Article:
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More than a week ago, The Pan Am Games committee decided upon the eight competing teams that will participate in the football tournament, both men and women. Following the Concacaf qualifying series for the Women’s world cup, I assumed that there will be some enthusiasm among the Trinidad and Tobago Football Association (TTFA) with regards the women players to have them engage in intense competition against teams like Argentina, Columbia and Mexico.

The men’s team is also involved against Uruguay, Paraguay and Mexico for their preliminary round. It has always been my belief that Pan Am Games is probably the strong football competition in the region, simply because it includes countries from both the Concacaf and the Conmebol. Many will be surprised to know that the only medals won by team sports of field hockey and football were in the Pan Am Games. Our hockey team won the silver medal and the footballers won the bronze in 1967 when the Games were staged in Winnipeg, Canada.

Our current teams have been drawn against these top South American countries, a factor which should have sent their training programmes to full throttle in order to prepare for the July encounter. However, on listening to a radio programme some days ago, I was shocked to hear a report through an interview in which the team captain Maylee Attin Johnson, who was terribly disappointed that nothing was done about the women’s programme since the last Ecuador match. No training session, no information as to what the schedule will be and how soon.

One day later, I saw an announcement on the newspaper that the Yugoslavian coach, Vranes Zoran was appointed to coach the Pan Am men’s programme. It is always difficult to understand the operations of the ruling body when it comes to preparing national teams well in advance of big tournaments.

The dates for these games have been in place well over one year, which allows every country to begin their preparations early and make a positive contribution when the teams take the field with National colours. Instead, we are hearing from the women’s captain about an absence of planning or team preparation, plus no organised communication with the secretariat on the issue.

In a style that has now become in this country, the job of head coach for these two teams have never been advertised, which does not allow any of the local coaches to have an opportunity to be interviewed for these positions. Having followed the last Olympic team when they played really well in the final qualifying series for the London 2012 Olympics, I felt that the continuity for preparation would have been given to some of the coaches who have shown good work with the young players over the past few years.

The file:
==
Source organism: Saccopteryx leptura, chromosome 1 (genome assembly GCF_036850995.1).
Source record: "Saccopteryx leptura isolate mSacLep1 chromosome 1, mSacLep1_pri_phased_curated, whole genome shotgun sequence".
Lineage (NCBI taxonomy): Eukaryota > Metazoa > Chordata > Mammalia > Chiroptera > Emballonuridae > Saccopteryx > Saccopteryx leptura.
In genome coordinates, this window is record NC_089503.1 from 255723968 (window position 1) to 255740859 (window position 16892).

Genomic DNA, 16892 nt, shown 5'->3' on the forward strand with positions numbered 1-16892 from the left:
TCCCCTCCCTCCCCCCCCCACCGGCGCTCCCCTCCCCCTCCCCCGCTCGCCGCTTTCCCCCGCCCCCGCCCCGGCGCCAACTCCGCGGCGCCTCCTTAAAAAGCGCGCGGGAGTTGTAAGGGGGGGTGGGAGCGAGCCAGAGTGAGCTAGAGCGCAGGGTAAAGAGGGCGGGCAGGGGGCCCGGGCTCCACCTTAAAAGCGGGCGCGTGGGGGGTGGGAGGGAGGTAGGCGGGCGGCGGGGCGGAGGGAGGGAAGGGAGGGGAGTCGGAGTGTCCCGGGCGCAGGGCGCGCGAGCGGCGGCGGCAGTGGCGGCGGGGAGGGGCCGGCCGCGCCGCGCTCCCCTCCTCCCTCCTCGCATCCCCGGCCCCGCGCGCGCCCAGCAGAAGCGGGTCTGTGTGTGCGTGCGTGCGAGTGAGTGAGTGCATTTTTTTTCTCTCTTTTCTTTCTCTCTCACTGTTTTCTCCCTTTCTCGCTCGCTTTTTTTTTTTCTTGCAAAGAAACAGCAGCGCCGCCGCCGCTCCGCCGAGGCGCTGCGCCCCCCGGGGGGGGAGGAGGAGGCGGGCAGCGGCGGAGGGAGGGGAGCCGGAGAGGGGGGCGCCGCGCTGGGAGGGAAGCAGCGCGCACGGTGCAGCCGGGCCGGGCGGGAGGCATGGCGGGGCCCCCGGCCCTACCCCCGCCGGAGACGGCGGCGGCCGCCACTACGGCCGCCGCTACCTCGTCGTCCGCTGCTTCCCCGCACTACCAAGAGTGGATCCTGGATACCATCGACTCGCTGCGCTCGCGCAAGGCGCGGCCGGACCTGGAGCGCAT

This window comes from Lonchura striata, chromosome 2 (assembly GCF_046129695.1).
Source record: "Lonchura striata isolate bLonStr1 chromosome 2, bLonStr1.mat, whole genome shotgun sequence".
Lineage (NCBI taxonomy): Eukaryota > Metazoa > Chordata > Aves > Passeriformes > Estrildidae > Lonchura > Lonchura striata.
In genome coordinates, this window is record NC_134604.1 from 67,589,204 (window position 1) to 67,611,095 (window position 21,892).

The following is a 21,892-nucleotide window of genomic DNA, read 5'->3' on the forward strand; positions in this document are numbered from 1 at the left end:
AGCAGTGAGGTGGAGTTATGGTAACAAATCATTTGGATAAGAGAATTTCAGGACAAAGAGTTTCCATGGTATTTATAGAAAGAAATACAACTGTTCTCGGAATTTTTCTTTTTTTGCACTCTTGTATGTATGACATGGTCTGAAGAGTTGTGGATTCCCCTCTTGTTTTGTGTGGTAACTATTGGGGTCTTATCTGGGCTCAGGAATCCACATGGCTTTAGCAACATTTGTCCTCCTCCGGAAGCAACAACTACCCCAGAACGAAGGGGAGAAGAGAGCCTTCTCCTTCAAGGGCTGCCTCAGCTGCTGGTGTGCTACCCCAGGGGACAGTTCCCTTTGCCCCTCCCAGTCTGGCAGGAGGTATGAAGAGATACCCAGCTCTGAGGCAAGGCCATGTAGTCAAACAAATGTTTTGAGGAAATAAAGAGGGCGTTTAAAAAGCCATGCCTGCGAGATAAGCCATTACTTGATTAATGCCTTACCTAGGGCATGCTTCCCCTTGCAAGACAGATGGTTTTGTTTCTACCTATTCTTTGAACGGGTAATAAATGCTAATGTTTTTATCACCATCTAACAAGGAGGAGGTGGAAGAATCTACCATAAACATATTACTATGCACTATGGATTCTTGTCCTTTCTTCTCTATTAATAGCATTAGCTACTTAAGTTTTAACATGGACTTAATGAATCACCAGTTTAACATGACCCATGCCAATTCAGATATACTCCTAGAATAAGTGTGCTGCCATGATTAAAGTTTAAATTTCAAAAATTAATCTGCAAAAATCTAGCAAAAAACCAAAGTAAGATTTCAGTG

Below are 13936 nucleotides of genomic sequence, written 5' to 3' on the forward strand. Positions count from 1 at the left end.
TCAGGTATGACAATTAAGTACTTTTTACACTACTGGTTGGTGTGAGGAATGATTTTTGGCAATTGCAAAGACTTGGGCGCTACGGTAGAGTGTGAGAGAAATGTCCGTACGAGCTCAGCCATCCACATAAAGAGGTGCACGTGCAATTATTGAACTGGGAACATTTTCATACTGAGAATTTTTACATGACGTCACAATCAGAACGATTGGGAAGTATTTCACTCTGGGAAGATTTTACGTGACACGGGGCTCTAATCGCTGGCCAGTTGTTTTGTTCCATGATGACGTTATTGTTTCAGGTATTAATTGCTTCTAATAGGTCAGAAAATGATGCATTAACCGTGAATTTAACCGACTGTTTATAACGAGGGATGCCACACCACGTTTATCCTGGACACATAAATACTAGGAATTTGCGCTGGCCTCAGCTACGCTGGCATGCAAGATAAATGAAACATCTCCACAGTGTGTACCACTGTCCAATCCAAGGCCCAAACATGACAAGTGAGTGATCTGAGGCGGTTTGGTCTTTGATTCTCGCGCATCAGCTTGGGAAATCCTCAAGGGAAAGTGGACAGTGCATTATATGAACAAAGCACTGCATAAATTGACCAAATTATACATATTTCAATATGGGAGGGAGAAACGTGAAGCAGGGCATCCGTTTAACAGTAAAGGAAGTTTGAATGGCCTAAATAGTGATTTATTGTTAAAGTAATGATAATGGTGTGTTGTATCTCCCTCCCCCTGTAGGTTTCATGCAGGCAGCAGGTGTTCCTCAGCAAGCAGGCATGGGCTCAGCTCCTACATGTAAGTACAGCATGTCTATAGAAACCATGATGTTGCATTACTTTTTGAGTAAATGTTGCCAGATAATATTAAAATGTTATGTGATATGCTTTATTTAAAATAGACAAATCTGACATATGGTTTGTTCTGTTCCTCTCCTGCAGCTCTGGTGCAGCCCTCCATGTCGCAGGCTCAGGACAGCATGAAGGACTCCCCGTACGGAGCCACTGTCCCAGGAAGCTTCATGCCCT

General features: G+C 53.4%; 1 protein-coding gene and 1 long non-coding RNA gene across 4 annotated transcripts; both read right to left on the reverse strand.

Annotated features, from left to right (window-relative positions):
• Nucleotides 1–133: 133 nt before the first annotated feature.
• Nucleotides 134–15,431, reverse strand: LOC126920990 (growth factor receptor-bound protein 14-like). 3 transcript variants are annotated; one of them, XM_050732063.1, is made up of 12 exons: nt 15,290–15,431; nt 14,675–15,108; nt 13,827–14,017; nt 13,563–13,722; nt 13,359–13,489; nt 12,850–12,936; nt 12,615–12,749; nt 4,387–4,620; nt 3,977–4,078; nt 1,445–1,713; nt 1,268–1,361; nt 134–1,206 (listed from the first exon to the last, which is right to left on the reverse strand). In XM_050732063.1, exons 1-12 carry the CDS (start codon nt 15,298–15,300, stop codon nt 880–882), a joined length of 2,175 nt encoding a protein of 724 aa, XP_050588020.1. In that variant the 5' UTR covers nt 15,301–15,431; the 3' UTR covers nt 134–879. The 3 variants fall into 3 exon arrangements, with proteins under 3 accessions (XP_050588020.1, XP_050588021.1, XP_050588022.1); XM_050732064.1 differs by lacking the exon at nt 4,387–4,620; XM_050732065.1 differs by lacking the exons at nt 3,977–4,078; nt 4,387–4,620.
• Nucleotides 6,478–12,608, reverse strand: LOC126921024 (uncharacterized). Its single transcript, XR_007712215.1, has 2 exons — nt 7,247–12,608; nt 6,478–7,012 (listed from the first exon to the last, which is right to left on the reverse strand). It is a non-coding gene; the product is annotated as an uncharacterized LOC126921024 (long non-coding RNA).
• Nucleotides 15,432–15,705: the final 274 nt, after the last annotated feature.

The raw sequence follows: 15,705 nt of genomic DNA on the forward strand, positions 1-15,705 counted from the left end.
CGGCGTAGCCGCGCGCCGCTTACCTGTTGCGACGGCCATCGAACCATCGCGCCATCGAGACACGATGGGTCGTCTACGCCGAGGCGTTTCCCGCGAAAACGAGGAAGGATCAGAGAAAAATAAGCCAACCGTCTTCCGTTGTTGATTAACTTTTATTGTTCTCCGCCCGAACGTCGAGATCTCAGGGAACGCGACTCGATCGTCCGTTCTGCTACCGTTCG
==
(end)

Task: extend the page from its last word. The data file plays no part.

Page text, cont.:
Honestly, it is my humble view that selecting coaches must be preceded by advertising the position. Any other policy is another form of disrespect for the locals. Some months ago, we had been subjected to the choice of an American coach for the women’s squad for the world cup qualifying series. It was probably the biggest secret at the time, especially when the goodly gentleman appointed his son as a replacement for him during the training sessions in Trinidad.

It is also amazing how the country’s clubs do not take issue with these irresponsible decisions, many of which end up with our teams being underprepared for competition. There are three full months before these teams take the field in Canada and they are already late with their team planning and preparations.

No one has spoken about how this programme will be funded. I suppose that they are awaiting a day or two before the teams are ready to leave for the games, before they let the country know where the funding will be available. In this year of the country’s elections, the government will be busy with their campaign trails and who knows whether or not funding will be available for the squads.

I suppose that the presence of the former national footballer Brent Sancho in the seat of Sports Minister in the Ministry of Sport has placed the sport in a comfort zone for financial assistance, even without a budget. There shall still be great expectation that the teams will beat the shirts off their opponents. Despite a sluggish administrative commencement of their plans.

It is time that the administrative duties of the TTFA be better organised, otherwise, we shall never see the type of progress on the football field in the manner that would make us proud.

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